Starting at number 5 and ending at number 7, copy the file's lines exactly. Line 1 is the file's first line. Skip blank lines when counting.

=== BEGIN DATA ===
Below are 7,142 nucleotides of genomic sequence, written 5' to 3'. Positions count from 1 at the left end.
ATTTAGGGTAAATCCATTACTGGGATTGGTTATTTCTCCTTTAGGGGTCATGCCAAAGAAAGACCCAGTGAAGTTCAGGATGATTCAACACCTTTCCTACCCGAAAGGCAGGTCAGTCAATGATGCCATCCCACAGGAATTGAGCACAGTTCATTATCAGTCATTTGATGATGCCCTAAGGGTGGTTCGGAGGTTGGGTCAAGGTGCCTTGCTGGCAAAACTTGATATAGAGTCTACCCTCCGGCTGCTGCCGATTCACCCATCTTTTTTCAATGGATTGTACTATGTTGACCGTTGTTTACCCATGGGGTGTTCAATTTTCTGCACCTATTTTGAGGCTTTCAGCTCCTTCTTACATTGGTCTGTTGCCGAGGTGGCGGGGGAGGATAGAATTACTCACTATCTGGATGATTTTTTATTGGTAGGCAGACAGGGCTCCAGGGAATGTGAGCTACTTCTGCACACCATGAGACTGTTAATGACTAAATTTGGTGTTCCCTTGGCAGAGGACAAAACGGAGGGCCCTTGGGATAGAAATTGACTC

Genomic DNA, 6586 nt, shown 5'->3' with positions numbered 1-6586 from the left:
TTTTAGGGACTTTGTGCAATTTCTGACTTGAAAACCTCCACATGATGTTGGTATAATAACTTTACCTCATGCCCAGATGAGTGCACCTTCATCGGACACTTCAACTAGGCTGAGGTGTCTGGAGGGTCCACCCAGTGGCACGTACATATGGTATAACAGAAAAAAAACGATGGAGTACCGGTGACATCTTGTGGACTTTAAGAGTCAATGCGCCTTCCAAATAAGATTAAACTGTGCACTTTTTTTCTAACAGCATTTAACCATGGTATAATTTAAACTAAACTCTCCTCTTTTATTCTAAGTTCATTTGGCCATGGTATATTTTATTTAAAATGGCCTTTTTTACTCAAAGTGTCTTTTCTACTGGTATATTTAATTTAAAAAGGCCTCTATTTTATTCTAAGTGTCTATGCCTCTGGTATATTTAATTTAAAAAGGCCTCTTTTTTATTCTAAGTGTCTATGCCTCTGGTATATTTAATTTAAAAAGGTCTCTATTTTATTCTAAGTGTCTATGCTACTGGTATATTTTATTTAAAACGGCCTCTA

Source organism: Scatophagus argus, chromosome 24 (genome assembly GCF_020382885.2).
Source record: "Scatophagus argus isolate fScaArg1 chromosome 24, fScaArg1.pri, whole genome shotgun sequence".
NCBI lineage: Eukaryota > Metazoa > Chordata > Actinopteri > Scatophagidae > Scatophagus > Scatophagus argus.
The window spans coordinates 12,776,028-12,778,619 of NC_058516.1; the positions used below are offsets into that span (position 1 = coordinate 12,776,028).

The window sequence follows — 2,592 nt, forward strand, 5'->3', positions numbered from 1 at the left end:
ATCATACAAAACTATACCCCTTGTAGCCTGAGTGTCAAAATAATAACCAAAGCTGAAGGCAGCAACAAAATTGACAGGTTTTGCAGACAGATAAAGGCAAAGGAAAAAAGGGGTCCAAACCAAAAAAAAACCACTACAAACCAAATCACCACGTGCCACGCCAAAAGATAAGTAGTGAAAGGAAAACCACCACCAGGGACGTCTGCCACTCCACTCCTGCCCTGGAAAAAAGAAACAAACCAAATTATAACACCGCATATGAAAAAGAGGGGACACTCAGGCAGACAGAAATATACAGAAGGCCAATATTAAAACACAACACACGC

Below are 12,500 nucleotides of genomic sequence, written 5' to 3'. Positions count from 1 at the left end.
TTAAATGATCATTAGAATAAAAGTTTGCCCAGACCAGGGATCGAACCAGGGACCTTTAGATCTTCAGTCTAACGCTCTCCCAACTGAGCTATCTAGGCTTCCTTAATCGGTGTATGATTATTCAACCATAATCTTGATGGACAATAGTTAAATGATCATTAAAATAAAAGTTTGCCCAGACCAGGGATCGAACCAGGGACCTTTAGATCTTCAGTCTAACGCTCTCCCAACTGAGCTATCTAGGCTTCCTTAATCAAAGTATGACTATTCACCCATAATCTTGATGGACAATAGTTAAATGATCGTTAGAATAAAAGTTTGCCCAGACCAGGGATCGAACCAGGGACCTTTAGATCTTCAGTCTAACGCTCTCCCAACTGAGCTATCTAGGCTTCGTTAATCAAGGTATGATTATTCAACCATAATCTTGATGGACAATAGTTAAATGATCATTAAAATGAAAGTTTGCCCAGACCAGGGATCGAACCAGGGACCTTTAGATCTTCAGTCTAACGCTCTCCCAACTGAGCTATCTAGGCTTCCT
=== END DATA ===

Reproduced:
Source organism: Scatophagus argus, chromosome 24 (genome assembly GCF_020382885.2).
Source record: "Scatophagus argus isolate fScaArg1 chromosome 24, fScaArg1.pri, whole genome shotgun sequence".
NCBI lineage: Eukaryota > Metazoa > Chordata > Actinopteri > Scatophagidae > Scatophagus > Scatophagus argus.